Have you heard about cryptocurrency? We take a look at the new craze and see how it is affecting gold and silver collectors.
Over the past few years, many of us have become familiar with words like cryptocurrency and Bitcoin. They’ve been in plenty of headlines as cryptocurrencies hit new record prices and make incredible gains. However, like any other market, bubbles exist in cryptocurrency and then we see the headlines about a crash.
More and more people are turning their attention to Bitcoin, Etherium and other cryptocurrencies. Some of them are even long-time investors in stocks and precious metals. So, with cryptocurrency getting so much attention, are you still purchasing gold or silver with the same fervor you have in the past? Let’s take a look at both sides of this story.
Bitcoin was introduced in early 2009. It was the first majorly successful cryptocurrency, but what is a cryptocurrency exactly? First of all, cryptocurrency does not physically exist. When you buy 1 Bitcoin (BTC) you don’t receive an object in the mail. It exists electronically.
In addition to lacking a physical form, cryptocurrencies like Bitcoin are not tied to a specific currency or government for their value. They are decentralized. You can trade them for goods, services, U.S. dollars, euros, yen or other currencies if you so desire. Cryptocurrencies have a set trading price at any given time. This also makes them a viable solution for sending a sum of money to another individual.
When Bitcoin was introduced, it was initially available for just cents per BTC. The value per BTC stayed well below $1 until 2011. At this point, the first Bitcoin price spike occurred and prices rose to $32 per BTC before falling back to $2. This type of trend has generally continued for Bitcoin. Just a few days ago the price of Bitcoin rose to over $7,000 and set a new record high. With such staggering price increases on the books, it’s easy to see what’s been drawing new buyers to the market.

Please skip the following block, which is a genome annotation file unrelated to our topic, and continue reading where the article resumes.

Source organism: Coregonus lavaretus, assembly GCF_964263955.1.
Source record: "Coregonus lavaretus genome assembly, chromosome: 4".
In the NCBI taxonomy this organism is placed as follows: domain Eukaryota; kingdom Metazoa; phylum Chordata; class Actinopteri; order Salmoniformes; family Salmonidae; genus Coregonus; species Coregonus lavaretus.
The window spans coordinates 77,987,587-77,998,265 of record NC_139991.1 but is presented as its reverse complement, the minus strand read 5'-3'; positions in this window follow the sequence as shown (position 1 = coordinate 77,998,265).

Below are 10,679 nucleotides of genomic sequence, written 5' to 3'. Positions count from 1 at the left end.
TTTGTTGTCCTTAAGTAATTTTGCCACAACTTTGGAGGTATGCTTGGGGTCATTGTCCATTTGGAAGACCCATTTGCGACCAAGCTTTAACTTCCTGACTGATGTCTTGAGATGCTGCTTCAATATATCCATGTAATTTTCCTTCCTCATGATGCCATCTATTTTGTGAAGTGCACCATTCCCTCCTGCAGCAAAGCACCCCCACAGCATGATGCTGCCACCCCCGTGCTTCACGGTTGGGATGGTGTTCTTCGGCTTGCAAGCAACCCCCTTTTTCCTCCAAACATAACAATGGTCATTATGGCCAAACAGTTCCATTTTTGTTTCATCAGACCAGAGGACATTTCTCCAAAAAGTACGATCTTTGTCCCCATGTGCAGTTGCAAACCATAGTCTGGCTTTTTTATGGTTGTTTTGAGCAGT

The success of Bitcoin, as well as its shortcomings, have produced a large number of cryptocurrencies. Some of them are meant to solve specific problems such as maintaining privacy, while others are simply brainchild projects that the creators believe to be superior to Bitcoin.
Gold and silver have held value for as long as they have been known. Today, many still purchase gold and silver in its physical form. There is no shortage of investors, especially when it comes to futures and ETFs. Historically speaking, it wasn’t so long ago that U.S. dollars were redeemable for silver. Both the gold standard and silver standard were used by the United States for significant periods of time. However, if you look around the market it seems as though less bullion is being purchased than in previous years.
Some experts seem to think that buyers are moving away from physical bullion. Many of these opinions appear to be based on sales figures from 2016 compared to those from 2017. While that could be true, sales figures from 2016 and 2017 don’t tell the whole story.